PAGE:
In explaining how humans and animals are tied together, he notes, “If we cut down all the trees, the rain forest, we disrupt the rain cycle in the world to the point where we won’t be able to grow crops. If we use so many chemicals and eliminate so much habitat that we get rid of the pollinating insects, then we don’t get fruits and vegetables any more.”

Jonathan Baillie, current chief scientist of the National Geographic Society, is an author of a proposal to protect 30% of the earth from human impact by 2030 and half by 2050 to save ourselves from that cataclysmic loss of habitats on which we ourselves depend.

A Coquerel’s sifaka, Propithecus coquereli, at the Houston Zoo.

(Joel Sartore/National Geographic Photo Ark)

Coquerel’s sifaka

We asked Sartore how seriously he takes the idea of recreating extinct species via remaining samples of DNA. The answer: Not very. “That’s not a good backup plan because, you know, if we weren’t willing to save them when they were here in the first place, are we really going to spend a million dollars to bring back some bird or some mammal? Not unless it’s going to make somebody a lot of money. We really do need to restore habitats right now. I mean right now.”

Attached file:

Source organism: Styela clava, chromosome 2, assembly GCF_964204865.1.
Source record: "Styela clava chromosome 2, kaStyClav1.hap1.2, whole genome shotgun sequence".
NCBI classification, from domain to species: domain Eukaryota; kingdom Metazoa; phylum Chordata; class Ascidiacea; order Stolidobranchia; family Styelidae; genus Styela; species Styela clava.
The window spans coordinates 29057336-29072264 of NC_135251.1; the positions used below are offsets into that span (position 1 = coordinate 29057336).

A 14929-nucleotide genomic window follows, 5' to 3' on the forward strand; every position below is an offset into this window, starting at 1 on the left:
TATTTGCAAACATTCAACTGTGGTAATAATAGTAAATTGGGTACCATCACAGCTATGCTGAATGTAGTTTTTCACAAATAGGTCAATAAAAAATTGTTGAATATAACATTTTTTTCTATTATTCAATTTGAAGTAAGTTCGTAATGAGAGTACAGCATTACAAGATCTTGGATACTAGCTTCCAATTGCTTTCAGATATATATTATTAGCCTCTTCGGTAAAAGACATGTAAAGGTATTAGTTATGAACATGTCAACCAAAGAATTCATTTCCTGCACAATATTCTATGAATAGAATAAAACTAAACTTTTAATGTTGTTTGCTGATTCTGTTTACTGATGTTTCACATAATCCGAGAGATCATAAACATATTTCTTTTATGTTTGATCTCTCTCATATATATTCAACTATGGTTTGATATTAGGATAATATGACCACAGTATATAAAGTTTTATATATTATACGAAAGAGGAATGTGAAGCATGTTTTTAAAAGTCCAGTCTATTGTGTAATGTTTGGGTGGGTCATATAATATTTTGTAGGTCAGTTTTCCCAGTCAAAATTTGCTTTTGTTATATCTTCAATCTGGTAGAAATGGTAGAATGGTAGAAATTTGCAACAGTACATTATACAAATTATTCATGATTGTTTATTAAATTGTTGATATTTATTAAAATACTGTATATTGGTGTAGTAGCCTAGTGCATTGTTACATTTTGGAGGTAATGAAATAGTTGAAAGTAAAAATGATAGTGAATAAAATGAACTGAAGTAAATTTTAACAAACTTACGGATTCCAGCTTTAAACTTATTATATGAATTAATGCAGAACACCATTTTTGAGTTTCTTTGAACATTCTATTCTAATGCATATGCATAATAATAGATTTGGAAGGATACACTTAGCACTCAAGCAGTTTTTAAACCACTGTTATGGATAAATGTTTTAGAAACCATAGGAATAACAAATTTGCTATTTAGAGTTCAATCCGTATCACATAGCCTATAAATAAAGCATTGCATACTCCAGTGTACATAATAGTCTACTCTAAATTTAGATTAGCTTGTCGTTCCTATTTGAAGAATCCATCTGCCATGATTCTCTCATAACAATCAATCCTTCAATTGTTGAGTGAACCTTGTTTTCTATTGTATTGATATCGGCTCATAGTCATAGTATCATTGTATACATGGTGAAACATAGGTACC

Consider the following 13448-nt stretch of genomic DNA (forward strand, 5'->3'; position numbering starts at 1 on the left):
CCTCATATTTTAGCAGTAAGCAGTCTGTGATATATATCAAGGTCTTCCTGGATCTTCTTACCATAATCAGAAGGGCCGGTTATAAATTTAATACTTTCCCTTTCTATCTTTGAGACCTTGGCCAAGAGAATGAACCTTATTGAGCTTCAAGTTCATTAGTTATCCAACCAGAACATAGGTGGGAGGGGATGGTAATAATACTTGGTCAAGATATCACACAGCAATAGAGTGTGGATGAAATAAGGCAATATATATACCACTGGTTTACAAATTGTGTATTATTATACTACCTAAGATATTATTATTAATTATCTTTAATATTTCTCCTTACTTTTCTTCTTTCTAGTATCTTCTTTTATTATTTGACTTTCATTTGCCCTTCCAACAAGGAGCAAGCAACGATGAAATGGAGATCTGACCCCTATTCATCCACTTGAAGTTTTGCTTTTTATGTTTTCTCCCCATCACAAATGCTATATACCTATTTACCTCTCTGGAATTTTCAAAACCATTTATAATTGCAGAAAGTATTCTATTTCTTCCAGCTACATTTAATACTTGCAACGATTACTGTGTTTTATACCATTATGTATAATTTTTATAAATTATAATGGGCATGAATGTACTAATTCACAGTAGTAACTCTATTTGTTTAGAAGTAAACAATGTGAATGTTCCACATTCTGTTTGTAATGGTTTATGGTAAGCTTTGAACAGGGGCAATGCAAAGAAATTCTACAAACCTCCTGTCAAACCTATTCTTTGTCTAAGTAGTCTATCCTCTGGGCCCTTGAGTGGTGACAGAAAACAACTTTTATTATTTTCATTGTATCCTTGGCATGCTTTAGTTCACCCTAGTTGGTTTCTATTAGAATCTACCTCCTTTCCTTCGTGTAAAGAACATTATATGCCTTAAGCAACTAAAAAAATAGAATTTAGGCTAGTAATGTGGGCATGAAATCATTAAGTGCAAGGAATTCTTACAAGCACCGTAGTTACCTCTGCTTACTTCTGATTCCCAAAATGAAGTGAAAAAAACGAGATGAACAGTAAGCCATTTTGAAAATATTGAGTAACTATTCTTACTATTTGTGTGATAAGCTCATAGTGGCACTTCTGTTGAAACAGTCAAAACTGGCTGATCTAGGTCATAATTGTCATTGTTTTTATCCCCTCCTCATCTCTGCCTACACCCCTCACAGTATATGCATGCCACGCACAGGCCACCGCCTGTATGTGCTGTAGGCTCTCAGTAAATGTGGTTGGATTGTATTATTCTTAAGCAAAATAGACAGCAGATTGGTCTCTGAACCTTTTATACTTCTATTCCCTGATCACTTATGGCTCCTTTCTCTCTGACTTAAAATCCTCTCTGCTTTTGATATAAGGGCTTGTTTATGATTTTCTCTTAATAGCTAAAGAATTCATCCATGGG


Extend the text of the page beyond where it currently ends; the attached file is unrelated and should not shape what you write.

An endangered baby Bornean orangutan, Pongo pygmaeus, named Aurora, with her adoptive mother, Cheyenne, a Bornean/Sumatran cross, Pongo pygmaeus x abelii, at the Houston Zoo.

(Joel Sartore/National Geographic Photo Ark)

Bornean Orangutans

“As these species go away, so will humanity. We’re all tied together,” says Sartore, and that’s the point of the Photo Ark. The images are meant to strike a chord in us, and “If we can just start to think about this, if the public can just start to think about this thing, which they’re not now, then eventually we’ll get better rules on the books and we will, hopefully, change the trajectory of where we’re headed. It’s a generational thing, and it’s not going to be solved overnight,” he continues. “There are complicated problems, but the first step is to kind of meet our neighbors and learn that there’s a big world out there with a lot of great stuff that’s worth saving.”